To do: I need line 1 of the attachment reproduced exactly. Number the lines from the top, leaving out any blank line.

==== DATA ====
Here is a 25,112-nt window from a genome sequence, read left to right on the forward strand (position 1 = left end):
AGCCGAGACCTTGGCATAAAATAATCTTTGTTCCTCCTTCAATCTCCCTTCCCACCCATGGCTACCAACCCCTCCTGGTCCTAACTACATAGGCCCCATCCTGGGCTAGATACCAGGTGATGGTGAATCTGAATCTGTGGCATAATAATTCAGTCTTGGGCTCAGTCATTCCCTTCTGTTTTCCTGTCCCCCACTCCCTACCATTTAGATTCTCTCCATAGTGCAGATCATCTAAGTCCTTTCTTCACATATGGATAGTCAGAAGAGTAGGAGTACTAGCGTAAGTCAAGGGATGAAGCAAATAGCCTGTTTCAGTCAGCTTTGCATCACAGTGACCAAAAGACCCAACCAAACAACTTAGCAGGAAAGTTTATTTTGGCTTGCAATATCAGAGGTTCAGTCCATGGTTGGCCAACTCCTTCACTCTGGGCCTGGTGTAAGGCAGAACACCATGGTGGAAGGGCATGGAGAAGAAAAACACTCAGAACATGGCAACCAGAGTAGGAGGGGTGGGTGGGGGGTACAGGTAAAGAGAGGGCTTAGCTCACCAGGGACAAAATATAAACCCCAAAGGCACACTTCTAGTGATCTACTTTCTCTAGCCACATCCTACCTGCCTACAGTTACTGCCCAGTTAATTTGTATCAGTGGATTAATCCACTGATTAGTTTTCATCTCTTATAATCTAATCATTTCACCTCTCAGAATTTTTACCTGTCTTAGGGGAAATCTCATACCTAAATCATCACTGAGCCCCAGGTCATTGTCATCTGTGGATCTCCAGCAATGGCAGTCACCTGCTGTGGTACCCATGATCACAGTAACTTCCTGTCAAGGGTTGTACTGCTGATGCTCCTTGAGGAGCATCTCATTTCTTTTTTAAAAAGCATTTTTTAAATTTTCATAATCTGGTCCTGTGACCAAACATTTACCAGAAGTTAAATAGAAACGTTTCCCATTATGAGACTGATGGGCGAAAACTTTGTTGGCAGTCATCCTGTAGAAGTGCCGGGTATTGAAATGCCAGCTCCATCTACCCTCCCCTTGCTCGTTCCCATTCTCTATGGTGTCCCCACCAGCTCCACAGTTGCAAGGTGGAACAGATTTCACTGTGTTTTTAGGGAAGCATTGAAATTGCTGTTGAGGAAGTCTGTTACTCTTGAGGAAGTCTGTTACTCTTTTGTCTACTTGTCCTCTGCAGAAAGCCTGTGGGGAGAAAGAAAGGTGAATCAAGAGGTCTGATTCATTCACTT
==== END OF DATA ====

Here is a 25,112-nt window from a genome sequence, read left to right on the forward strand (position 1 = left end):